Regeneron Pharmaceuticals, Inc. v. Merus N.V. (S.D.N.Y. 03/26/18; 14-cv-1650(KBF)) The district court granted defendant’s motion for attorney fees, expert fees, and costs following remand from the Federal Circuit (see Regeneron Pharm., Inc. v. Merus N.V., 864 F.3d 1343 (Fed. Cir. 2017) (affirming imposition of adverse inference regarding the intent prong of inequitable conduct as sanction for litigation misconduct). Setting forth numerous instances of plaintiff’s litigation misconduct, and referring to them as “shenanigans throughout discovery and, indeed, up to the eve of trial,” the district court found that the award of fees and costs was appropriate, including attorney fees incurred in defending the Federal Circuit appeal.
GlaxoSmithKline LLC v. Teva Pharmaceuticals USA, Inc. (D. Del. 03/28/18; C.A. No. 14-878-LPS-CJB The district court granted defendant’s motion for JMOL of no induced infringement, wiping out a jury award of $234,110,000 in lost profits and $1,400,000 in reasonable royalty damages. According to the court, to prove inducement, GSK was required to prove by a preponderance of the evidence that “Teva's alleged inducement, as opposed to other factors, actually caused the physicians to directly infringe.” (Emphasis in original.) The court found that neither sufficient nor substantial evidence supported the jury verdict of inducement to infringe. As to both a “skinny label” and “full label” period, “Teva's uncontroverted evidence of alternative factors that caused physicians to prescribe carvedilol in an infringing manner cannot be ignored.” Two footnotes are worth mentioning. In footnote 14, the court distinguished Federal Circuit case law regarding inducement to infringe in ANDA cases because those cases concerned the “ordinary Hatch-Waxman framework” with its forward-looking analysis, as opposed to “what actually happened” in this case. Second, in footnote 16, the court set forth the parties’ policy arguments concerning the potential impact of the court’s decision on the Hatch-Waxman framework, and stated its “hope[ that] neither side is correct in its predictions as to the dire consequences of the Court's ruling” which did not impact that ruling.
Saint Regis Mohawk Tribe v. Mylan Pharmaceuticals Inc. (Fed. Cir. 03/28/18, Appeal Nos. 2018-1638, -1639, -1640, -1641, -1642, -1643) The Federal Circuit stayed the pending IPR proceedings until the day after oral argument in the appeal concerning the Tribe’s sovereign immunity claim because “the appeals divested the Board of jurisdiction over the aspects of the case on appeal.” Oral argument before the Federal Circuit will be held in June, and the Federal Circuit will address at that time whether the stay will remain in effect or be lifted.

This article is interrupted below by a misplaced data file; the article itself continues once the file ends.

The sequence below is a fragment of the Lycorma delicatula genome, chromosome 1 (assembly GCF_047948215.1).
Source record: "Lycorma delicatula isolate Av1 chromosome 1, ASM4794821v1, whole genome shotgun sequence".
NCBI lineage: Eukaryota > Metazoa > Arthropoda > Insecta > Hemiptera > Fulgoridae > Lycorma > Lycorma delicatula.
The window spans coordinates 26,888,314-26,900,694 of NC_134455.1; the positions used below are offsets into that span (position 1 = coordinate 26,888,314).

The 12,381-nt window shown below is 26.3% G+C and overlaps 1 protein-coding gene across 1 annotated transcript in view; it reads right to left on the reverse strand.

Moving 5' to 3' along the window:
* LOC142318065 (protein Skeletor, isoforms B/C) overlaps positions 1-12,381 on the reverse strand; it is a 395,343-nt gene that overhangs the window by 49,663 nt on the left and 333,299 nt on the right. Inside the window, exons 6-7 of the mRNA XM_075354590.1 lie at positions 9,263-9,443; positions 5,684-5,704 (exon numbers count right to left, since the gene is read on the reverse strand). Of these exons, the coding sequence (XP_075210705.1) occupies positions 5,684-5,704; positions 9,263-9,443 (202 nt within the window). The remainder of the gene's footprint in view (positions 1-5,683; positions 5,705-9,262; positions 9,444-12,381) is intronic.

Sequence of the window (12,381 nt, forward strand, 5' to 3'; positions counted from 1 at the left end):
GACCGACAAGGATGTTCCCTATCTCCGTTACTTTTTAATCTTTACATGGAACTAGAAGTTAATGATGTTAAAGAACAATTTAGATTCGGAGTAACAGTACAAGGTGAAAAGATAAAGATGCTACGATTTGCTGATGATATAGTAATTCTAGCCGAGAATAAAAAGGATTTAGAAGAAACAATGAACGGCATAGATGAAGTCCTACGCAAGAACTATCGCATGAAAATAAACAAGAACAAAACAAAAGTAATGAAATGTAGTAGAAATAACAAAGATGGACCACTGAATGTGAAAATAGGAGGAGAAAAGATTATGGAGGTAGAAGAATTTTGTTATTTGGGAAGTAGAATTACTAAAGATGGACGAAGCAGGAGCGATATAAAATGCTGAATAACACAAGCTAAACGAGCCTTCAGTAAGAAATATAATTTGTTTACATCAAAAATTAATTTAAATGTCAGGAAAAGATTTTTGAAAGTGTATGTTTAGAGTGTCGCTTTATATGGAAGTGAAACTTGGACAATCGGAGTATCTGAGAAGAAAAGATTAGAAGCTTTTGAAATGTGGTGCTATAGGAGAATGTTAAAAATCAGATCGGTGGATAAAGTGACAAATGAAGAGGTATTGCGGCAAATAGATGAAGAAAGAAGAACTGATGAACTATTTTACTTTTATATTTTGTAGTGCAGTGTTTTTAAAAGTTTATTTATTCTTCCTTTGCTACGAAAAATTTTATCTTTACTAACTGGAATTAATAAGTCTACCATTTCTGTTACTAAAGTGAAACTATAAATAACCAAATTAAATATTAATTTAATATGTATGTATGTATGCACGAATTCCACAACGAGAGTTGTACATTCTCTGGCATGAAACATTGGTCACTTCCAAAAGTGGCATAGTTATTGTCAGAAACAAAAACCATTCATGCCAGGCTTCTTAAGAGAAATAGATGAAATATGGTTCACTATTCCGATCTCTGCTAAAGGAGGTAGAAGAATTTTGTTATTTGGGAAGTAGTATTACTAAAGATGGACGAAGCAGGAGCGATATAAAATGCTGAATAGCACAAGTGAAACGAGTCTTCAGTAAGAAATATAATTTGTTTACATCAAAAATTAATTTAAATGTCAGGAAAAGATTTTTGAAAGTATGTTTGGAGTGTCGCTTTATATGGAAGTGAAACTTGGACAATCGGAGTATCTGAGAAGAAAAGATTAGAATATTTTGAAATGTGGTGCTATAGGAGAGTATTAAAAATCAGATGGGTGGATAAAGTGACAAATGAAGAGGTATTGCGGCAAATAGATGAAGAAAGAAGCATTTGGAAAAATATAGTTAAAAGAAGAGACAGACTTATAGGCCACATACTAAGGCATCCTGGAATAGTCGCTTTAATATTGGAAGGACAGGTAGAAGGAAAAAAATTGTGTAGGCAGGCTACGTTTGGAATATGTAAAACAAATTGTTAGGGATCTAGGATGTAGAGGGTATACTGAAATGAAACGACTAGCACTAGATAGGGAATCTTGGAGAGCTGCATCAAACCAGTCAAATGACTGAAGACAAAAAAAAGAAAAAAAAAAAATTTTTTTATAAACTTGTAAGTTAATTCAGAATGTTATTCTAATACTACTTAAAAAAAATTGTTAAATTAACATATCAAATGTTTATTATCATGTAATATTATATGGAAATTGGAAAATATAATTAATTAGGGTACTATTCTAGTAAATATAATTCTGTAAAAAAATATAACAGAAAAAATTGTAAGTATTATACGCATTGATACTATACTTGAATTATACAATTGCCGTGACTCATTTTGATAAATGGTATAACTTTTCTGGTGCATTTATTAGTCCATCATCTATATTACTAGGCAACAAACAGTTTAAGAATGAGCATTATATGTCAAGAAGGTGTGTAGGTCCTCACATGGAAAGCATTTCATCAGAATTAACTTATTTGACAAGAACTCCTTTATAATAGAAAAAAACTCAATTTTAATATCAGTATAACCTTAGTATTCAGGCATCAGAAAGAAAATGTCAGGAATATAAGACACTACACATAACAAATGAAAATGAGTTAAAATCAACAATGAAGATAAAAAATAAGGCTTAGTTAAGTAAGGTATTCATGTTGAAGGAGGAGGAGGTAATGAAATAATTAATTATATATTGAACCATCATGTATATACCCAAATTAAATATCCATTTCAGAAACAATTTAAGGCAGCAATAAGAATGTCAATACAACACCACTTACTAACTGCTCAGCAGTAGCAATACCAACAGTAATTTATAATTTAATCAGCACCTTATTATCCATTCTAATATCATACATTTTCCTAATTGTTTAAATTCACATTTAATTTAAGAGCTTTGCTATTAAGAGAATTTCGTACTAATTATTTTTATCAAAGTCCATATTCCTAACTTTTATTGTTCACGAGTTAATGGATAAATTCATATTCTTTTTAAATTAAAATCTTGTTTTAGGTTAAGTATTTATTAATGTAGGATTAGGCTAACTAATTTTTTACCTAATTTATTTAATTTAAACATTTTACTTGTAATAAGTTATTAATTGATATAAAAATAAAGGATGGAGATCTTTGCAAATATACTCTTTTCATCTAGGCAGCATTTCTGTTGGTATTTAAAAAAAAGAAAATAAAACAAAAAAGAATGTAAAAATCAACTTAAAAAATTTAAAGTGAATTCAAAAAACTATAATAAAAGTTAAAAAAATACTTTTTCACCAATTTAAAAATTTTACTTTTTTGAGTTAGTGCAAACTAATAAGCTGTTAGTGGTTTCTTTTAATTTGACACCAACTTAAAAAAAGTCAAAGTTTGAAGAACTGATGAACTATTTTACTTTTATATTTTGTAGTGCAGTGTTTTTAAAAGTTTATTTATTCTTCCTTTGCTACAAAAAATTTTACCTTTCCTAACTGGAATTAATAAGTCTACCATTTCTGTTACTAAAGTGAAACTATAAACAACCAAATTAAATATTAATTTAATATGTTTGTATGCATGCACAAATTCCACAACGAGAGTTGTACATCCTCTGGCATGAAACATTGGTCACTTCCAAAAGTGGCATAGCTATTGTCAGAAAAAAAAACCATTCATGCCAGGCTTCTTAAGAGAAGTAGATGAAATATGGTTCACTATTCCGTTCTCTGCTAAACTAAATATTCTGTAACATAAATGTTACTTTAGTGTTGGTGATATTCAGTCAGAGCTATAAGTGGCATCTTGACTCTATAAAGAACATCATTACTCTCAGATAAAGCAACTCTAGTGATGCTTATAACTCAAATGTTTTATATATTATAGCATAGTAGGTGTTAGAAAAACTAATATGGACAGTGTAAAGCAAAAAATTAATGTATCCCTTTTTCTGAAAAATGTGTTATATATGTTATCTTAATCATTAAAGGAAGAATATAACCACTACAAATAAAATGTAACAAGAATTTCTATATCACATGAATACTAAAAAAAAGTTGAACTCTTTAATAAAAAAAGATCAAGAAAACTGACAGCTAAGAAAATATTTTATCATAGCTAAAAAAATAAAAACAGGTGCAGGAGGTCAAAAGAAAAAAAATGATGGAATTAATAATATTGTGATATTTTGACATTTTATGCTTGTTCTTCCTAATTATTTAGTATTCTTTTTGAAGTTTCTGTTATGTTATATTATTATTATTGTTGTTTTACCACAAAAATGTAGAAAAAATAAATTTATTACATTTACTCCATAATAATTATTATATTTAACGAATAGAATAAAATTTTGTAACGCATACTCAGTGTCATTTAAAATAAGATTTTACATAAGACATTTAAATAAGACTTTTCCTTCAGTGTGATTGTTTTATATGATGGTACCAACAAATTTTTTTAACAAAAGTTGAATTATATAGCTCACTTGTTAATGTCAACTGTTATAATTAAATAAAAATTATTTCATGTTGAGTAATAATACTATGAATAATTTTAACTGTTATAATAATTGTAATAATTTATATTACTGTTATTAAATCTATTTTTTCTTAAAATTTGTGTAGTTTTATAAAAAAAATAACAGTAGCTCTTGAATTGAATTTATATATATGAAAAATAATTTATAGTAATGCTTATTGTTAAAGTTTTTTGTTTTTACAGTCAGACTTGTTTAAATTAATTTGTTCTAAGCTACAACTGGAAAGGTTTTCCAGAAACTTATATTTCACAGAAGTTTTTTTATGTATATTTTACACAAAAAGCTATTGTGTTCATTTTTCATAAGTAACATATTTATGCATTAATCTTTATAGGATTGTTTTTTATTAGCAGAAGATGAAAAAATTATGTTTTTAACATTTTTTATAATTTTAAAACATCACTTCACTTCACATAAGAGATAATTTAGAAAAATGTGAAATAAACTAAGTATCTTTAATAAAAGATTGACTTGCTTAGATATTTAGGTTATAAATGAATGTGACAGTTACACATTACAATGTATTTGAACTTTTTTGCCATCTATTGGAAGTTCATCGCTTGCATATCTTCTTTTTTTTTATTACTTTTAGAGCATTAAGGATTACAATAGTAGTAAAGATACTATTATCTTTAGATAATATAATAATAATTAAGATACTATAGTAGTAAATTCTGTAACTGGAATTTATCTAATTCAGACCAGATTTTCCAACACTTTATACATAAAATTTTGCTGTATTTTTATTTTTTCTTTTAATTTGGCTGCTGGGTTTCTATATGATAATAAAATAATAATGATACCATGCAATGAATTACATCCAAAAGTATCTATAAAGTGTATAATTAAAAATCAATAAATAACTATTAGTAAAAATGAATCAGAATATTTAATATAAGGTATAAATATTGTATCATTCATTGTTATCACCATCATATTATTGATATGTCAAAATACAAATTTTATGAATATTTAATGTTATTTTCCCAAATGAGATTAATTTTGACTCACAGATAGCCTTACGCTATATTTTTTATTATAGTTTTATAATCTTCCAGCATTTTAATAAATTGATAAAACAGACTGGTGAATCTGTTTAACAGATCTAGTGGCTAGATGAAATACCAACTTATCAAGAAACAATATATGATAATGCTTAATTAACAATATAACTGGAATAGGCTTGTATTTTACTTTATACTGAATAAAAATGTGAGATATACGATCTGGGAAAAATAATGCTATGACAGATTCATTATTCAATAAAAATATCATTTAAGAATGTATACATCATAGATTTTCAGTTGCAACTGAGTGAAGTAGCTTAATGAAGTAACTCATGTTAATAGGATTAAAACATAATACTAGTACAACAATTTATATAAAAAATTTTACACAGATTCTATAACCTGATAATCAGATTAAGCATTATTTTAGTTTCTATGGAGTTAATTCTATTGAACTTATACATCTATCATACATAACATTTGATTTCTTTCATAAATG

Senator Claire McCaskill (D-Mo.) and four others introduced legislation designed to prevent companies from selling their patents to Native American tribes to use tribal immunity to shield them from IPRs. The bill is entitled “The Preserving Access to Cost Effective Drugs,” or the PACED Act. According to its sponsors, the bill will “restore the power of the PTAB and federal courts, and the International Trade Commission, to review patents regardless of sovereign immunity claims made as part of sham transactions.”
Read more here.
U.S. Representatives Bill Foster (D-Ill.) and Steve Stivers (R-OH) introduced a bill, H.R. 5340, the Support Technology and Research for Our Nation's Growth and Economic Resilience, or STRONGER, Patents Act. The bill would change the burden of proof in IPRs and other post-grant proceedings, to require proof of invalidity by clear and convincing evidence. It would also allow post-grant challenges such as IPRs only by those parties sued on the challenge patent. The bill would also establish a presumption of entitlement to an injunction when infringement is found.
Read more here.
On March 8, the European Commission issued its eighth report on its monitoring of patent settlements in the pharmaceutical sector. This report covers settlements entered into in 2016. According to the report, only 11% of the reported settlements limited generic entry and showed a “value transfer” from the “originator” to a generic company. According to the Commission, “[m]ost of the settlements (89% in 2016) fall into categories that prima facie raise no need for competition law scrutiny. Companies, in most cases, are able to settle their disputes in a manner that is typically considered unproblematic from a competition law perspective.”